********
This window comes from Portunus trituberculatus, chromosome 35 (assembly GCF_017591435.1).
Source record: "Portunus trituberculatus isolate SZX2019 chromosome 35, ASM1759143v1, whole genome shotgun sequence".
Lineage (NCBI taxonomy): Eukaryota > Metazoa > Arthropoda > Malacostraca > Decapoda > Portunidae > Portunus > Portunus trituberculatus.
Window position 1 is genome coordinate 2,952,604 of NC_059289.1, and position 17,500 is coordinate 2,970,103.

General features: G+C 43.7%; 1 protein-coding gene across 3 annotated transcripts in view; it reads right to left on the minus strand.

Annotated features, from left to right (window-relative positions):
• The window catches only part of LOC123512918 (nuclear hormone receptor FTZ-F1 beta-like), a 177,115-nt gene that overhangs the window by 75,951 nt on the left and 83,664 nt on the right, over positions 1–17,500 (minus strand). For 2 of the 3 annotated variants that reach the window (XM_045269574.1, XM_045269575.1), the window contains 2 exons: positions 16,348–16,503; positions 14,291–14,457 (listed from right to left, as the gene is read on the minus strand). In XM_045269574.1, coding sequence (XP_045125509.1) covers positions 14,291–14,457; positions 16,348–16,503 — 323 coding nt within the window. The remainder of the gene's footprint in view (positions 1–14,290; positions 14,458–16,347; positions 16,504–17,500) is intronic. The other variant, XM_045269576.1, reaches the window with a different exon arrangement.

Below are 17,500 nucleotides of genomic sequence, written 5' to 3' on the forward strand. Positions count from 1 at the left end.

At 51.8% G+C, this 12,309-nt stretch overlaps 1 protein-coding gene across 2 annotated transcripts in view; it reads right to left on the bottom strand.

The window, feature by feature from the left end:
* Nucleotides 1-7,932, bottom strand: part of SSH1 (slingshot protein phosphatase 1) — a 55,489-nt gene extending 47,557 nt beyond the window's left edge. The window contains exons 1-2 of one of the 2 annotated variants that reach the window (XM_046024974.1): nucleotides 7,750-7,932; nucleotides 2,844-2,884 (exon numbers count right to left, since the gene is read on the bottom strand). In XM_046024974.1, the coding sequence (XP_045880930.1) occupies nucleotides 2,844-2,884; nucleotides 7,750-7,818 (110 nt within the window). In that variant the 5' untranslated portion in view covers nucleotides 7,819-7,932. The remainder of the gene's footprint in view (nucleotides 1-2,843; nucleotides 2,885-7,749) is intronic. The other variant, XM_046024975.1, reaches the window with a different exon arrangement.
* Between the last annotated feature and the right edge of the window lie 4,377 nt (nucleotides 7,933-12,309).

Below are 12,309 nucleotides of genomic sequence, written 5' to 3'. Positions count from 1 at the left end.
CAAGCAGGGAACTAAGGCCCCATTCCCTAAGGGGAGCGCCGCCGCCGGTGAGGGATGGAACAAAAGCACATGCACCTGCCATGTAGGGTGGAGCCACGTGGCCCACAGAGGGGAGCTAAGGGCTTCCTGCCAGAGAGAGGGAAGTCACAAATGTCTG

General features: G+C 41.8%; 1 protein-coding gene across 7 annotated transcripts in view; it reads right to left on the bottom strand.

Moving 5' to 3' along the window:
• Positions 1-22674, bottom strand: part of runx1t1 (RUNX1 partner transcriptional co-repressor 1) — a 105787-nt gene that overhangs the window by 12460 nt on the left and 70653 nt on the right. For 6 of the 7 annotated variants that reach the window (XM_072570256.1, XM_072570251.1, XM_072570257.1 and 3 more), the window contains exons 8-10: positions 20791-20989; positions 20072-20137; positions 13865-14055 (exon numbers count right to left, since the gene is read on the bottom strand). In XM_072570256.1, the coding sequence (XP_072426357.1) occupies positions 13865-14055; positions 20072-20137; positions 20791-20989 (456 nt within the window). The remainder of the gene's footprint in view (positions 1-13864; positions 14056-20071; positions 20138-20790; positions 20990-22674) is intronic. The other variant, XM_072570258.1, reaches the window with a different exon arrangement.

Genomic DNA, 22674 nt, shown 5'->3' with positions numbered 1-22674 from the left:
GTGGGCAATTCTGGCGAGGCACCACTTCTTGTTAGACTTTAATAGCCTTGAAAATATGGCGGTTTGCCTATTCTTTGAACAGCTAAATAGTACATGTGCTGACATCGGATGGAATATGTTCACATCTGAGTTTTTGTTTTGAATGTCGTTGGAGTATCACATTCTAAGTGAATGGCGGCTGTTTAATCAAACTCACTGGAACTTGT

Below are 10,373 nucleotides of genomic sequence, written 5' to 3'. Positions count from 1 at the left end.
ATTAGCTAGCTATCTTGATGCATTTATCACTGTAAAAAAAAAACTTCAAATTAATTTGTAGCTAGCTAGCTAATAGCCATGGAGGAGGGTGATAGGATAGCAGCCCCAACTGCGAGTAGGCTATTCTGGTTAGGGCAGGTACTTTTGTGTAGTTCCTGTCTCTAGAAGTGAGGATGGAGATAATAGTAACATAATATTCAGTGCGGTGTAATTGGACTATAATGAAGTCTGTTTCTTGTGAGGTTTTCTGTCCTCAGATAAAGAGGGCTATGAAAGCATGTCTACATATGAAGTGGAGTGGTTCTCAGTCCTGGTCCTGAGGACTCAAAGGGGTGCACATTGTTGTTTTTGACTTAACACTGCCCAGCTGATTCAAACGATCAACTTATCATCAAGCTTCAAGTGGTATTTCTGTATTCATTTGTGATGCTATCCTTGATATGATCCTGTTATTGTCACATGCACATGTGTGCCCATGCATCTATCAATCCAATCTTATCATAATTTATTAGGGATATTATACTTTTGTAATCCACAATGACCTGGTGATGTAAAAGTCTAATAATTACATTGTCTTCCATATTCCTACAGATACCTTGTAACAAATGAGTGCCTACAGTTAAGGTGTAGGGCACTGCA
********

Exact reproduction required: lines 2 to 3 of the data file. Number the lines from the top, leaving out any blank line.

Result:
Source record: "Portunus trituberculatus isolate SZX2019 chromosome 35, ASM1759143v1, whole genome shotgun sequence".
Lineage (NCBI taxonomy): Eukaryota > Metazoa > Arthropoda > Malacostraca > Decapoda > Portunidae > Portunus > Portunus trituberculatus.